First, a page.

Lured by the sweet scent of favaya root carried on the evening’s cool breeze, Joa Autumnsoul pried himself out his recliner and switched off the holoplayer. Nothing but bad news on the channel anyway. The Confederation blockade of all Pilgrim systems and enclaves remained in place, and at any moment the world as Joa knew it could blister away under great folds of fire and smoke. One rogue Pilgrim and her ship of followers had stirred up enough trouble to warrant the blockade, and in order to call her bluff, a Confederation admiral had threatened genocide.
Since then, most Pilgrims like Joa prepared through meditation for gomuth--death by murder. As his neighbors had so readily reminded him, Joa had led a worthy life and had kept true to his Pilgrim heritage for all of his eighty-seven years; he should resign to the inevitable and be thankful that he had had a good run. He should prepare for gomuth.
But Joa would resign to nothing and thank no one. He would shake a bony fist at the heavens as the planetary torpedoes fell.
Gathering his breath and shivering away the thought, Joa shuffled out of the den and onto the back porch of his durasteel hovel, one of thousands of glorified sheds doled out regularly by the local council to those unable to afford their own housing.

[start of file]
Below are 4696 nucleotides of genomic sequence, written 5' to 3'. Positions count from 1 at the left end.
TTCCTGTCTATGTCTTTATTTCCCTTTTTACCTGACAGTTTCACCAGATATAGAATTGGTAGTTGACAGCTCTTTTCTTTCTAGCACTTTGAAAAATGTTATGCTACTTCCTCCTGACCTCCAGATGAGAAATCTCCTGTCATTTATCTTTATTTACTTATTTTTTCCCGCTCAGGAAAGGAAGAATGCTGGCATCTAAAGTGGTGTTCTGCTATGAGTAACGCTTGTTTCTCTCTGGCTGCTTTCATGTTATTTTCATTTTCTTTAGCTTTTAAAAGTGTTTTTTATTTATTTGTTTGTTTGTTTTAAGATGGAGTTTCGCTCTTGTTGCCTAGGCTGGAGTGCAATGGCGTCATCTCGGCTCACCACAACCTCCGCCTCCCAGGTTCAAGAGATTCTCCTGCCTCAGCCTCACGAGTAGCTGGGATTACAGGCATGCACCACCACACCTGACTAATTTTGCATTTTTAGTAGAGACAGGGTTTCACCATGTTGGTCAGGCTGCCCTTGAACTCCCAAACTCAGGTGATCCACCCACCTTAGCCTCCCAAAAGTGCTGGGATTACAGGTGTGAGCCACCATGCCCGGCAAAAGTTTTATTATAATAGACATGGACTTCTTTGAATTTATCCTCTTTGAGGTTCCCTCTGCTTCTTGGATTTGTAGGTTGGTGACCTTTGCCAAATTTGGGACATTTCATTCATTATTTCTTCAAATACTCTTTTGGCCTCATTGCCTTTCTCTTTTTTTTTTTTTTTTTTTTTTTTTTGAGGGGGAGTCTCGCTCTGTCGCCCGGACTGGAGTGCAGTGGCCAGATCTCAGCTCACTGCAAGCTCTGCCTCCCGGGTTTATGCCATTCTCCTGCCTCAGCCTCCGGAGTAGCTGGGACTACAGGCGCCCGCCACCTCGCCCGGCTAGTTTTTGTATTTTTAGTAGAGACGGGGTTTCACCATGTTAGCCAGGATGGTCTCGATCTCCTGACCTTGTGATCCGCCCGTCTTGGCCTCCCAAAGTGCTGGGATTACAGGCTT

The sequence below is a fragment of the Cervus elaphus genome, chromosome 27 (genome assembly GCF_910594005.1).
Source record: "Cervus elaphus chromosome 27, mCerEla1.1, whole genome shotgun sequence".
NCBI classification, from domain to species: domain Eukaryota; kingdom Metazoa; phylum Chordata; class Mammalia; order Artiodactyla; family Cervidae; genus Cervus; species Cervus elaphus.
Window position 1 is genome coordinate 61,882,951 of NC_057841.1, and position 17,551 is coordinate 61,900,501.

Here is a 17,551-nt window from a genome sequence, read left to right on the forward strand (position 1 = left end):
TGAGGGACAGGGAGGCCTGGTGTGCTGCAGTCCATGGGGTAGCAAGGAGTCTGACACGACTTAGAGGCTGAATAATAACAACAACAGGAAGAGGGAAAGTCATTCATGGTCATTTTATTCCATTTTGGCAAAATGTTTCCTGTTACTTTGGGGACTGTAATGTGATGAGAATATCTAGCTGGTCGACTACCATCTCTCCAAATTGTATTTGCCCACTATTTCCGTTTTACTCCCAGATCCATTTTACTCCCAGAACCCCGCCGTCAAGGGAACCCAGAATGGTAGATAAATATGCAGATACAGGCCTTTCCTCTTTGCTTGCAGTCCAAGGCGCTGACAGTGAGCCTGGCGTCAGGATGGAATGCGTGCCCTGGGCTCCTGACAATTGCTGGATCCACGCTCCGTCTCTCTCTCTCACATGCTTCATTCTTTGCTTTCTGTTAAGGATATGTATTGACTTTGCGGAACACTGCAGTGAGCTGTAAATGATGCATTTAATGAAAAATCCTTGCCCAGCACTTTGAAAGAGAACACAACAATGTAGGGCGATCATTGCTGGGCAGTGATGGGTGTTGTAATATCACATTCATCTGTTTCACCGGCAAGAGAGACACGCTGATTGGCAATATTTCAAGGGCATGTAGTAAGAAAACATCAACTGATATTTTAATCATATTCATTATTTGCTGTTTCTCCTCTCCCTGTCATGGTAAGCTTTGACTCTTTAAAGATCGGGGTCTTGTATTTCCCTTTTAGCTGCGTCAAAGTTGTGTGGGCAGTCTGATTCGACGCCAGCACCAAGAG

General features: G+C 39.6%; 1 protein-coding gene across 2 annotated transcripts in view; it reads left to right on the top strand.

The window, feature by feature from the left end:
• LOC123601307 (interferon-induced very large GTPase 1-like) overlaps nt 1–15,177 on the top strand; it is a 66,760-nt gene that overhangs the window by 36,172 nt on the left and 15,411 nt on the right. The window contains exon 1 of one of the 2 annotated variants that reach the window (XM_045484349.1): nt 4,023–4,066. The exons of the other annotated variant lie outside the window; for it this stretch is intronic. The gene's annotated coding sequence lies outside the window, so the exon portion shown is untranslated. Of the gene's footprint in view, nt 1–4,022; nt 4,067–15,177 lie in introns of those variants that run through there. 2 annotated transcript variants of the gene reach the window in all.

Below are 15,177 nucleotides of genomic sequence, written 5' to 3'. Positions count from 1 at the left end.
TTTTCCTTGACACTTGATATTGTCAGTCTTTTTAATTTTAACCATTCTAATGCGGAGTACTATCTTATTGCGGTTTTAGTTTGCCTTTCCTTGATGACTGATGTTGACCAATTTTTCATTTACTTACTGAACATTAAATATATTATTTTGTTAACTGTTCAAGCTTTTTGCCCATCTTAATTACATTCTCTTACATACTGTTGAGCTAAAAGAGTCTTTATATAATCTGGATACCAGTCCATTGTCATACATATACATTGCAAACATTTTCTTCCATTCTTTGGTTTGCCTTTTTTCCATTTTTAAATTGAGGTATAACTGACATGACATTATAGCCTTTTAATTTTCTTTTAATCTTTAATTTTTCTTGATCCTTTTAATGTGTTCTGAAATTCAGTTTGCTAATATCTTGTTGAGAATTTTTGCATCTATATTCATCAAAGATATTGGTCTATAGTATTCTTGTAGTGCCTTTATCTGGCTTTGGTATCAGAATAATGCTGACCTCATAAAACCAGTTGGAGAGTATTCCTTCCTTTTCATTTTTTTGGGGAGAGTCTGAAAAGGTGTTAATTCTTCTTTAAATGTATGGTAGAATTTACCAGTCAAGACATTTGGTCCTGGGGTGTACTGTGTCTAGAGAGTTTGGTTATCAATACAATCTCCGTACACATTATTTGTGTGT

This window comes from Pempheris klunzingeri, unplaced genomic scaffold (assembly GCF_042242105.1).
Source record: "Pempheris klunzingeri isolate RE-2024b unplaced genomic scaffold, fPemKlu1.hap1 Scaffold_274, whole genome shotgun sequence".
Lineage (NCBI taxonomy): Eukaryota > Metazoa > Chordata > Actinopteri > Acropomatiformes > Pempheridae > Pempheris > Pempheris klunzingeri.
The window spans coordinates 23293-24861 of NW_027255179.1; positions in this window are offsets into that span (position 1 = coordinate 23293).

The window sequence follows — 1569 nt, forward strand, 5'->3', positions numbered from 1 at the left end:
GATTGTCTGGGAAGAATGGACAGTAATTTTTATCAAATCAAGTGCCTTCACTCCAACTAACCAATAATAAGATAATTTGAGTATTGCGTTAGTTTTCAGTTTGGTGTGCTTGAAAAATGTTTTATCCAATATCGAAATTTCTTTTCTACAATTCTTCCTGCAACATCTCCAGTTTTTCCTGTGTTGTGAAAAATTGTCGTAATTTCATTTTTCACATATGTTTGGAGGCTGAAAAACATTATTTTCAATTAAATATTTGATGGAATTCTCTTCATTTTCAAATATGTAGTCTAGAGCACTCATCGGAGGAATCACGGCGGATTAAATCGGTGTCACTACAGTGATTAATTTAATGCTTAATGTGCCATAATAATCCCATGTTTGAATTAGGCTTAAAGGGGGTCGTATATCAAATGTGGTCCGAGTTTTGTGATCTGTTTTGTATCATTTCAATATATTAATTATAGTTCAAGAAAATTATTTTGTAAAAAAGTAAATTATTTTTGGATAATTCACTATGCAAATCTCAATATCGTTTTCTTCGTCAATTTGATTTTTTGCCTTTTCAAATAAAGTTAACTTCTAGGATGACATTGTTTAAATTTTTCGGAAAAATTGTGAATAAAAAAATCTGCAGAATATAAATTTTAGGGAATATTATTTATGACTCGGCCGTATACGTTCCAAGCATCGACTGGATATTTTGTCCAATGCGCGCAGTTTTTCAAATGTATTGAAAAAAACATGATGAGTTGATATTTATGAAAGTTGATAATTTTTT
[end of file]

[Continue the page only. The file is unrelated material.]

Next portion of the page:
“Done watching the news, Grandfrotur?”
Joa gazed painfully at the boy whose contralto voice had broken the still night. The boy sat cross-legged on the porch’s warped planks and chewed on a long stick of favaya. The second sun’s dying light barely illumined the boy’s face, though his ko’a’ka robe phosphoresced, edging him in silver. He’s only ten years old, Joa thought. Haven’t those Confederation bastards considered the children? He forced a smile. “Yes, Ravi, I’ve finished. I’ll tell you that story now.”
Ravi sprang to his feet with an ease that Joa envied. The boy shifted to the edge of the porch, where Joa joined him. They sat, their feet dangling over the matted, black canvas of soso grass that reached out toward the tan lines of the garden and the silhouettes of neighboring hovels. Rooftops reared up in sharp angles against a thin rind of sun.